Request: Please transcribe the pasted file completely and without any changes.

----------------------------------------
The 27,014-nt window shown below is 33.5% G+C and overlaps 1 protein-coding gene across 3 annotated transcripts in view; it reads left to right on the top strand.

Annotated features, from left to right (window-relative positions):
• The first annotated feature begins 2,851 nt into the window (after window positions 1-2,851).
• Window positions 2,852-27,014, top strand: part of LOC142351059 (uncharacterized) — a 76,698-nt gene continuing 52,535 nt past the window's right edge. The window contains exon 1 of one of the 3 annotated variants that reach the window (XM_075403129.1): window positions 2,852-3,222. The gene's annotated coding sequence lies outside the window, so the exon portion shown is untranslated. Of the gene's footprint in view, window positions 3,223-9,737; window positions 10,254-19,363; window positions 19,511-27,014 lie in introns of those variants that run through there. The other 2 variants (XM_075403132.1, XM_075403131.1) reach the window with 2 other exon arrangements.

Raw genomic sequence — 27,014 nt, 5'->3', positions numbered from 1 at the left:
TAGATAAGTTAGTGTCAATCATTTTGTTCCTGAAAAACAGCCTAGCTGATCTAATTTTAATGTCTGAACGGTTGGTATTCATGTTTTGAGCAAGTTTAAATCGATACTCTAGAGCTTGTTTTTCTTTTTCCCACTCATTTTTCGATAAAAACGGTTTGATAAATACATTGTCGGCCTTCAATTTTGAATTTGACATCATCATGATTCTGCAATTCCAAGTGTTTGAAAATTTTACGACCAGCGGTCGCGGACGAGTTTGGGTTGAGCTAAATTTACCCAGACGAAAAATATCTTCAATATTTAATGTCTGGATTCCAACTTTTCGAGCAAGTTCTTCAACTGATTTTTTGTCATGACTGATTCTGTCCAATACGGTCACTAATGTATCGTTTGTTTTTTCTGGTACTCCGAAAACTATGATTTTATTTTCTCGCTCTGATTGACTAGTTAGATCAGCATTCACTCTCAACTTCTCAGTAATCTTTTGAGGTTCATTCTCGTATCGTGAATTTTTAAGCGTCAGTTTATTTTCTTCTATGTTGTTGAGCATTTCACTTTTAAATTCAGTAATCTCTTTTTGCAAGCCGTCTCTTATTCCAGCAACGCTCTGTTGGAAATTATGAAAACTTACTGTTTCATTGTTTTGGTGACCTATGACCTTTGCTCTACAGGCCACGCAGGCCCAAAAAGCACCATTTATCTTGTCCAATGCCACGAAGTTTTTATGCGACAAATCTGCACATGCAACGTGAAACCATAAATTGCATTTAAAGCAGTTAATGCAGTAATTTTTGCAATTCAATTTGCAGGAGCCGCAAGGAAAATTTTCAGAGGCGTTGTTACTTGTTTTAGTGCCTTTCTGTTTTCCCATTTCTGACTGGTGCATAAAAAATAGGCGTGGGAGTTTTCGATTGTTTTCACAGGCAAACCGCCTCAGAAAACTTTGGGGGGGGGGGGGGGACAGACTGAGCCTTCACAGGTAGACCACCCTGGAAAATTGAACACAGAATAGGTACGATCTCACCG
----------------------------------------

The 27,014-nt window shown below is 33.5% G+C and overlaps 1 protein-coding gene across 3 annotated transcripts in view; it reads left to right on the top strand.

Annotated features, from left to right (window-relative positions):
• The first annotated feature begins 2,851 nt into the window (after window positions 1-2,851).
• Window positions 2,852-27,014, top strand: part of LOC142351059 (uncharacterized) — a 76,698-nt gene continuing 52,535 nt past the window's right edge. The window contains exon 1 of one of the 3 annotated variants that reach the window (XM_075403129.1): window positions 2,852-3,222. The gene's annotated coding sequence lies outside the window, so the exon portion shown is untranslated. Of the gene's footprint in view, window positions 3,223-9,737; window positions 10,254-19,363; window positions 19,511-27,014 lie in introns of those variants that run through there. The other 2 variants (XM_075403132.1, XM_075403131.1) reach the window with 2 other exon arrangements.

Raw genomic sequence — 27,014 nt, 5'->3', positions numbered from 1 at the left:
TAGATAAGTTAGTGTCAATCATTTTGTTCCTGAAAAACAGCCTAGCTGATCTAATTTTAATGTCTGAACGGTTGGTATTCATGTTTTGAGCAAGTTTAAATCGATACTCTAGAGCTTGTTTTTCTTTTTCCCACTCATTTTTCGATAAAAACGGTTTGATAAATACATTGTCGGCCTTCAATTTTGAATTTGACATCATCATGATTCTGCAATTCCAAGTGTTTGAAAATTTTACGACCAGCGGTCGCGGACGAGTTTGGGTTGAGCTAAATTTACCCAGACGAAAAATATCTTCAATATTTAATGTCTGGATTCCAACTTTTCGAGCAAGTTCTTCAACTGATTTTTTGTCATGACTGATTCTGTCCAATACGGTCACTAATGTATCGTTTGTTTTTTCTGGTACTCCGAAAACTATGATTTTATTTTCTCGCTCTGATTGACTAGTTAGATCAGCATTCACTCTCAACTTCTCAGTAATCTTTTGAGGTTCATTCTCGTATCGTGAATTTTTAAGCGTCAGTTTATTTTCTTCTATGTTGTTGAGCATTTCACTTTTAAATTCAGTAATCTCTTTTTGCAAGCCGTCTCTTATTCCAGCAACGCTCTGTTGGAAATTATGAAAACTTACTGTTTCATTGTTTTGGTGACCTATGACCTTTGCTCTACAGGCCACGCAGGCCCAAAAAGCACCATTTATCTTGTCCAATGCCACGAAGTTTTTATGCGACAAATCTGCACATGCAACGTGAAACCATAAATTGCATTTAAAGCAGTTAATGCAGTAATTTTTGCAATTCAATTTGCAGGAGCCGCAAGGAAAATTTTCAGAGGCGTTGTTACTTGTTTTAGTGCCTTTCTGTTTTCCCATTTCTGACTGGTGCATAAAAAATAGGCGTGGGAGTTTTCGATTGTTTTCACAGGCAAACCGCCTCAGAAAACTTTGGGGGGGGGGGGGGGACAGACTGAGCCTTCACAGGTAGACCACCCTGGAAAATTGAACACAGAATAGGTACGATCTCACCG